New Delhi: India’s Budget for the fiscal year to March takes forward the stimulus packages initiated in December in the wake of the global downturn, but also looks at bridging the economy’s short-term needs with the government’s medium-term social sector goals, Prime Minister Manmohan Singh said in an interview to Doordarshan. Edited excerpts:
To what extent does this Budget fulfil election promises and what will it do for the common man?
The focus of the Budget is to ensure that the short-term requirements of the economy are reconciled with the medium-term goals of our social and economic policies. Right now, the major concern is to minimize the impact of the international recession on the Indian economy. And for that, it is necessary to provide stimulus to our economy. That process began in December last year. This Budget carries that process further.
Road map: Manmohan Singh says it is important for the government to reaffirm its commitment to introducing a goods and services tax by ’10. Ramesh Pathania / Mint
At the same time, there are medium-term concerns that the growth momentum of the economy must be restored notwithstanding the decline in the international demand for our exports. The road to do that is to strengthen infrastructure investment, both in the public sector and in the private sector, through the PPP (public-private partnership) route.
The Budget does that admirably well. And then, simultaneously, it also seeks to carry forward the process of inclusive growth; its expenditure programmes take care of our major flagship programmes— Bharat Nirman, National Rural Employment Guarantee Act (NREGA), the (Jawaharlal Nehru National) Urban Renewal Mission, the (National) Rural Health Mission. So, I believe the finance minister has done an admirable job.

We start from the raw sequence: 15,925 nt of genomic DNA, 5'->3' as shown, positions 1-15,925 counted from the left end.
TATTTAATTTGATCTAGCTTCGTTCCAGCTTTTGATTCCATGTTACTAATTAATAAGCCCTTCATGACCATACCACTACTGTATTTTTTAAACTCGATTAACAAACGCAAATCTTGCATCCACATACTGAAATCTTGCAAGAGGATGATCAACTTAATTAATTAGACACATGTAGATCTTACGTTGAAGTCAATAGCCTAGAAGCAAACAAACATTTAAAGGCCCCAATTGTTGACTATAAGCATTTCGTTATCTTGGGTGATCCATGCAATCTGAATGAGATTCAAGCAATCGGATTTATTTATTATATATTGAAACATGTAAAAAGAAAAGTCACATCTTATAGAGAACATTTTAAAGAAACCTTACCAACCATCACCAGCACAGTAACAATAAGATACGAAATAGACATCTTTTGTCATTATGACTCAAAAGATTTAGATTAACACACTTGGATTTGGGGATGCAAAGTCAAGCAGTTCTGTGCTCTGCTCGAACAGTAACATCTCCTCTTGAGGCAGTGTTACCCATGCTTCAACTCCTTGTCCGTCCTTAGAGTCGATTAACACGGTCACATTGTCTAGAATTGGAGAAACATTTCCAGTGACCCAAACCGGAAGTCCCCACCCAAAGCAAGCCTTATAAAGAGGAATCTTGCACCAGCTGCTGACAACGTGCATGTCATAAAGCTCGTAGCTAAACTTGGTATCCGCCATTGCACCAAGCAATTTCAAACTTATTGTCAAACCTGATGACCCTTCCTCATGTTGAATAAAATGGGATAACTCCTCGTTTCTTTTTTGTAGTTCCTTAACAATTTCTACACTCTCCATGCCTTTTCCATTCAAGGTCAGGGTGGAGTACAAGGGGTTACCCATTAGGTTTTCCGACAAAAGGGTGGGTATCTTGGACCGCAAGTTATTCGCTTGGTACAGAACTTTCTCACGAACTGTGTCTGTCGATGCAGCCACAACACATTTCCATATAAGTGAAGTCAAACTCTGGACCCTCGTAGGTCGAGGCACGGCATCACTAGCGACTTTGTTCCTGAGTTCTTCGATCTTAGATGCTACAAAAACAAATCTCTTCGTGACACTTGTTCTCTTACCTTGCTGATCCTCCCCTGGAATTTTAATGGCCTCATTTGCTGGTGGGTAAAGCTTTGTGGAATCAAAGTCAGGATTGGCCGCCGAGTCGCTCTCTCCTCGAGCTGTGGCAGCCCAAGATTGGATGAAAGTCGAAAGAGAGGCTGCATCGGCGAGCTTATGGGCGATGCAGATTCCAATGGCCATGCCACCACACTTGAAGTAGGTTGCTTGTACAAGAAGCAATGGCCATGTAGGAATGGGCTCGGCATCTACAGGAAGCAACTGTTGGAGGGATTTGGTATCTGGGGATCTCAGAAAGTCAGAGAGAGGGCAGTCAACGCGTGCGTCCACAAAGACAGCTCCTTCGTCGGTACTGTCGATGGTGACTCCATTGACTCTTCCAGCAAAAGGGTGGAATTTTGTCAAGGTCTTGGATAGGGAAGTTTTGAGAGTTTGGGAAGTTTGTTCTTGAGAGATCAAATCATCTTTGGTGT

What will this do for people in rural areas?
It is essentially a rural development-oriented Budget. A record increase in allocation for national rural employment guarantee fund, increased money for irrigation benefit schemes, the Bharat Nirman programme, which seeks to upgrade and modernize rural infrastructure. These are all programmes which will primarily benefit our rural areas and reduce the gap between Bharat and India.
At the same time, there is new urban emphasis. The urban development scheme has a huge increase of 86%.
The urban mission focuses on the infrastructure needs of our cities. We have identified 60 cities. Probably, we need to relook at the number in due course of time. Simultaneously, the emphasis on basic amenities for the poorer section, the slum-free India commitment, is also taken into account.
Any outlay on food security?
Well, it is too early because the whole (Food Security) Act has to be put in place. As the finance minister mentioned, we will soon come out with a draft that will be put (up) on the website.
What is it you view on state subsidy on food grains?
If we go by the number of people who the Planning Commission records as people below the poverty line, I think the outlay on the Centre, even if we provide grains at Rs3 (per kg), additional outlay is within the limits of practical politics. But if we go by the much larger figure of people below the poverty line which are floating around, I think then there will be some problem. We will sort out these problems.
Any targets for disinvestment in public sector enterprises?
I haven’t done any detailed calculation. The finance minister has committed our government to increased disinvestment while maintaining the public sector character of public enterprises. Much depends upon the evolving economic situation, the state of the stock markets.
Any deadline to get back to fiscal responsibility and budget management targets?
This is a matter which the government has also referred to the (13th) Finance Commission for advice. The Finance Commission will be reporting in October. Unless we take into account the recommendations of the Finance Commission, anything by way of new deadlines of what we achieve will be counterproductive. So, once the Finance Commission’s report is available, once the devolution pattern that they recommend is known for the next five years, it is only then that you can make credible guesses and work out credible strategies...how to handle the problem of fiscal deficit.
Is a goods and services tax possible by April 2010?
It is important that the government should reaffirm its commitment. If in the process of implementation there are some difficulties, they could be taken care of.
What about the security aspect?
Security forces need our understanding and support. We will do all that is necessary to modernize the security and intelligence services.
—Interview to Doordarshan